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The buzz in Pyongyang: get a haircut

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Korea News Service/Reuters

(Read caption) North Korean leader Kim Jong-il returns a salute as he reviews a military parade in Pyongyang in this 2005 file photo.

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It's all the buzz in Pyongyang: Get a trim – or get out.

Dear Leader and bouffant aficionado Kim Jong-il has issued advice (also known as law in North Korea) that even the Marines could love: Men, keep your hair short. Women -- pull it back or suffer the consequences.

That was the report from official media last month. "To keep your hair tidy and simple ... is a very important matter for setting the ethos of a sound lifestyle in the country," reported Rodong Sinmun, a newspaper published by the Central Committee of the Worker's Party of Korea.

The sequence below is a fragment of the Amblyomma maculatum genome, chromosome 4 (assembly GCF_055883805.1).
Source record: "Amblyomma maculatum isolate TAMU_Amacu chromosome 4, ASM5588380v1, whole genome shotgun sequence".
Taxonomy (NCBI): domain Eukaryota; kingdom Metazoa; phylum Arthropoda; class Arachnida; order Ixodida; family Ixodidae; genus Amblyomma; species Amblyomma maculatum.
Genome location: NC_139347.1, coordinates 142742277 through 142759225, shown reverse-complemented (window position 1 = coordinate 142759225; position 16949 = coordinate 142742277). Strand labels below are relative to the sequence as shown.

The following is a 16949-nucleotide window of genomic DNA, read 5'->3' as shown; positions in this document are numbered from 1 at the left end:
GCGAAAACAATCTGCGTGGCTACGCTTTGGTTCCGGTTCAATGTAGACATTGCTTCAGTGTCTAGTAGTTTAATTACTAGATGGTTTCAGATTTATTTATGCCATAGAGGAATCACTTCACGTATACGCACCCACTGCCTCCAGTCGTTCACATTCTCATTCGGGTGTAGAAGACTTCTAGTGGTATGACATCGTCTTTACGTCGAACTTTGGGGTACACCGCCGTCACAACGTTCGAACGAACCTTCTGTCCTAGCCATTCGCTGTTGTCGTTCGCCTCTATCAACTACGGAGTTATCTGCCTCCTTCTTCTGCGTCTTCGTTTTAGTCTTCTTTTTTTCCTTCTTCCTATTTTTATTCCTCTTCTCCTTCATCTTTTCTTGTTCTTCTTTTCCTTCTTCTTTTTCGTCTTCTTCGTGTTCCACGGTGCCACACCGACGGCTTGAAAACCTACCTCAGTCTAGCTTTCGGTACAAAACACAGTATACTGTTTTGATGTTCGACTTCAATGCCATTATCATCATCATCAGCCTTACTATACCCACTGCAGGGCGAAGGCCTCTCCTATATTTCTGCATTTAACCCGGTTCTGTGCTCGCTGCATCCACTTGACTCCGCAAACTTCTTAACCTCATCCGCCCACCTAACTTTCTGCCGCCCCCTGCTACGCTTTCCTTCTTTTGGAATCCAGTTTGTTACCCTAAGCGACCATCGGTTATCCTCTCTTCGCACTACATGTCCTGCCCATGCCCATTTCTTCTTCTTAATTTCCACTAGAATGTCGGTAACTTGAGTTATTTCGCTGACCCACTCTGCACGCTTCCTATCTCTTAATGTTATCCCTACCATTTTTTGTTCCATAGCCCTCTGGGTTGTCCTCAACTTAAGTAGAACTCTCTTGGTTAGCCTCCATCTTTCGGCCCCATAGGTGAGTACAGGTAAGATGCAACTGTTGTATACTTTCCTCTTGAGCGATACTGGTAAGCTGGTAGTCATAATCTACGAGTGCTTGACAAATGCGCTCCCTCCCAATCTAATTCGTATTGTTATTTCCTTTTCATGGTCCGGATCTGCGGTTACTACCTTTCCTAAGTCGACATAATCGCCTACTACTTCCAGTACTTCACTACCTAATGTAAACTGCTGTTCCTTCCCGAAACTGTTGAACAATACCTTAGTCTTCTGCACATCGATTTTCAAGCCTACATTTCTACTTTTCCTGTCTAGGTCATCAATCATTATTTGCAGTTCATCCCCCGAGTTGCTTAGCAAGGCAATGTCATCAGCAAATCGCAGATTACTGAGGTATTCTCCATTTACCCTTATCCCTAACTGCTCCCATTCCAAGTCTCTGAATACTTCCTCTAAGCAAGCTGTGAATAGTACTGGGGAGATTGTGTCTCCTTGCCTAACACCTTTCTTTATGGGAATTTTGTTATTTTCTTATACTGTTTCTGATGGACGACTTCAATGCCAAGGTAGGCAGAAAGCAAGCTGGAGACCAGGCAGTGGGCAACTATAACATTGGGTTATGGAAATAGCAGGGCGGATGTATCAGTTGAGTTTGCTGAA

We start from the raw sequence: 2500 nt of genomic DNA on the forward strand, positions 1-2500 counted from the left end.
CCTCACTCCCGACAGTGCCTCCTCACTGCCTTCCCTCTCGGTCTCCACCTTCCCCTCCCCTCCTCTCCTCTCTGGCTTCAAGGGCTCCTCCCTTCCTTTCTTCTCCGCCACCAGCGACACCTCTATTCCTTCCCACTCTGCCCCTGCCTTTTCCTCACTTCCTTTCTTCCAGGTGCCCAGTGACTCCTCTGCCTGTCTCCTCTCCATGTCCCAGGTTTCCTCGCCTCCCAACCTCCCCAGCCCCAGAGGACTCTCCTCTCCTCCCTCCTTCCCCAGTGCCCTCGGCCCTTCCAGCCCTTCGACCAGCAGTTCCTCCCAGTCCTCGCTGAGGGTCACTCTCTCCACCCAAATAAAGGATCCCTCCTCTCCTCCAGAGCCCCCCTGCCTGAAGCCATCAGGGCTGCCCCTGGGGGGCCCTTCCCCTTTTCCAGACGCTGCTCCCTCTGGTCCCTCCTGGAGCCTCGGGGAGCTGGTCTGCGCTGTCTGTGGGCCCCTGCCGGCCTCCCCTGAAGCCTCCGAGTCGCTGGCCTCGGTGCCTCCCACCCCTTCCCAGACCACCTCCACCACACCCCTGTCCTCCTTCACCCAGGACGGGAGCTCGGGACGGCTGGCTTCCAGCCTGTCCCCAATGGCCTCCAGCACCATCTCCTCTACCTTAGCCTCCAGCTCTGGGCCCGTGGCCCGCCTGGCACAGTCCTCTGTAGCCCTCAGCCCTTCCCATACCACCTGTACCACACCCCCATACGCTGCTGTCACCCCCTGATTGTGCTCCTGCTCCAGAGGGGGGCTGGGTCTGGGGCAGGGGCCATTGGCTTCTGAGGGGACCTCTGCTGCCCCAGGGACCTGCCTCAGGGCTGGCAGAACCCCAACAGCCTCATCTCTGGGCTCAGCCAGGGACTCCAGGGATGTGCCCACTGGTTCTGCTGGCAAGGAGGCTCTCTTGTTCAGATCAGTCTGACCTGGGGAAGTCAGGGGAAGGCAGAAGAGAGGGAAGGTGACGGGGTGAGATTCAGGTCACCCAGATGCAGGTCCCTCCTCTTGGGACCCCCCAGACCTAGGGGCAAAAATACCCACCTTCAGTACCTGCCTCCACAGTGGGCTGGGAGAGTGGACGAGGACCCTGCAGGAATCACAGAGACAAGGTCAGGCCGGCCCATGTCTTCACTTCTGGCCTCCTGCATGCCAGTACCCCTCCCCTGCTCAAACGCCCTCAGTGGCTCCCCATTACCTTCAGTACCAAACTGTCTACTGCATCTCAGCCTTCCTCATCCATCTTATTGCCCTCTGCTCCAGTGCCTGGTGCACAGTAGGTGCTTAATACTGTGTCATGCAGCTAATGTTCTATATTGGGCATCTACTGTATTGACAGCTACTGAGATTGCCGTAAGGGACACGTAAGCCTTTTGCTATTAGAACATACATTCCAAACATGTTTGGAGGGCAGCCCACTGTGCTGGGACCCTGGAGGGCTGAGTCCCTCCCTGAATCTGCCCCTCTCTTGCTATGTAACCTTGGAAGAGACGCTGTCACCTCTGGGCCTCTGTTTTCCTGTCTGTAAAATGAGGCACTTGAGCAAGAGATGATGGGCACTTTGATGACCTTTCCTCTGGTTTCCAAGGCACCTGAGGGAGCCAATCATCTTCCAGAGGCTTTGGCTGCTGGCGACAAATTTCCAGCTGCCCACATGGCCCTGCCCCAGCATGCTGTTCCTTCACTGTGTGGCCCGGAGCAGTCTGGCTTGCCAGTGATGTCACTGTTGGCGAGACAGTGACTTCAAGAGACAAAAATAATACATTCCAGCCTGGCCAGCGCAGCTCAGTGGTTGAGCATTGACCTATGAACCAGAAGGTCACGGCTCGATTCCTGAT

In other words, if you look like Adam Lambert, you may want to head for the nearest equivalent of Supercuts. No ducktails, no feather cuts, no mohawks, no mullets.

Maybe Mr. Kim wants to be the only one whose hair spurs invocations of Elvis (or comparisons to a frightened Chinchilla). Maybe hammering out this policy explains the lack of progress on six-party talks. Or why US envoy Stephen Bosworth didn't get a meeting with Kim last week in Pyongyang.

The bottom line: Don't look "foreign." This may seem odd from a man whose name is often linked with a love of foreign films, foreign actresses, and foreign hairdos. Or from a country whose new 5,000-won bill shows founding leader Kim Il-Sung in a Western suit. But it was the sight of a female sales clerk with a "foreign" hairdo that spurred Kim Jong-il's mournful query : "Is she really our own Korean woman? Why is she giving up our own traditional beauty and choosing to model bad foreign habits of the capitalist?"

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